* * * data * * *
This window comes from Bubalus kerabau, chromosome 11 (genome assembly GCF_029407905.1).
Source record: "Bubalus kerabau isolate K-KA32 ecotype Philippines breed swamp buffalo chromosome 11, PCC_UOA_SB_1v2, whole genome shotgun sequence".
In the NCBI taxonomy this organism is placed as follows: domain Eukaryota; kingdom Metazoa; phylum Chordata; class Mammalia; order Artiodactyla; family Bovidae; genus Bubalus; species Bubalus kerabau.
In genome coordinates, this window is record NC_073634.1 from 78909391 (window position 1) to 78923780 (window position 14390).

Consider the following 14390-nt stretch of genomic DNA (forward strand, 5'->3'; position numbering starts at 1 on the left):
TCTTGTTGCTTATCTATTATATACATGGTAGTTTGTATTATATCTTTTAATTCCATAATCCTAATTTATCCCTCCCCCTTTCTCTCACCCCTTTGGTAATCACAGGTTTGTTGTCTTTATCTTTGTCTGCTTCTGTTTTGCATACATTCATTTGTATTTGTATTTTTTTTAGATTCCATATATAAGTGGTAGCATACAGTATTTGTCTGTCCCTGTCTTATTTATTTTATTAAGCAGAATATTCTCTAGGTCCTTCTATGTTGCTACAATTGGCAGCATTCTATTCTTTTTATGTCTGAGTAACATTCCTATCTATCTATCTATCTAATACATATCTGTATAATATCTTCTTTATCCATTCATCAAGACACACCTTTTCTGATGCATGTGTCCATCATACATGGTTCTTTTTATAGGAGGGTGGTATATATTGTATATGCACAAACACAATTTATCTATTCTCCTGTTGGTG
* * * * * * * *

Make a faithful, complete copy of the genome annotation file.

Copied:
This window comes from Bubalus kerabau, chromosome 11 (genome assembly GCF_029407905.1).
Source record: "Bubalus kerabau isolate K-KA32 ecotype Philippines breed swamp buffalo chromosome 11, PCC_UOA_SB_1v2, whole genome shotgun sequence".
In the NCBI taxonomy this organism is placed as follows: domain Eukaryota; kingdom Metazoa; phylum Chordata; class Mammalia; order Artiodactyla; family Bovidae; genus Bubalus; species Bubalus kerabau.
In genome coordinates, this window is record NC_073634.1 from 78909391 (window position 1) to 78923780 (window position 14390).

Consider the following 14390-nt stretch of genomic DNA (forward strand, 5'->3'; position numbering starts at 1 on the left):
TCTTGTTGCTTATCTATTATATACATGGTAGTTTGTATTATATCTTTTAATTCCATAATCCTAATTTATCCCTCCCCCTTTCTCTCACCCCTTTGGTAATCACAGGTTTGTTGTCTTTATCTTTGTCTGCTTCTGTTTTGCATACATTCATTTGTATTTGTATTTTTTTTAGATTCCATATATAAGTGGTAGCATACAGTATTTGTCTGTCCCTGTCTTATTTATTTTATTAAGCAGAATATTCTCTAGGTCCTTCTATGTTGCTACAATTGGCAGCATTCTATTCTTTTTATGTCTGAGTAACATTCCTATCTATCTATCTATCTAATACATATCTGTATAATATCTTCTTTATCCATTCATCAAGACACACCTTTTCTGATGCATGTGTCCATCATACATGGTTCTTTTTATAGGAGGGTGGTATATATTGTATATGCACAAACACAATTTATCTATTCTCCTGTTGGTG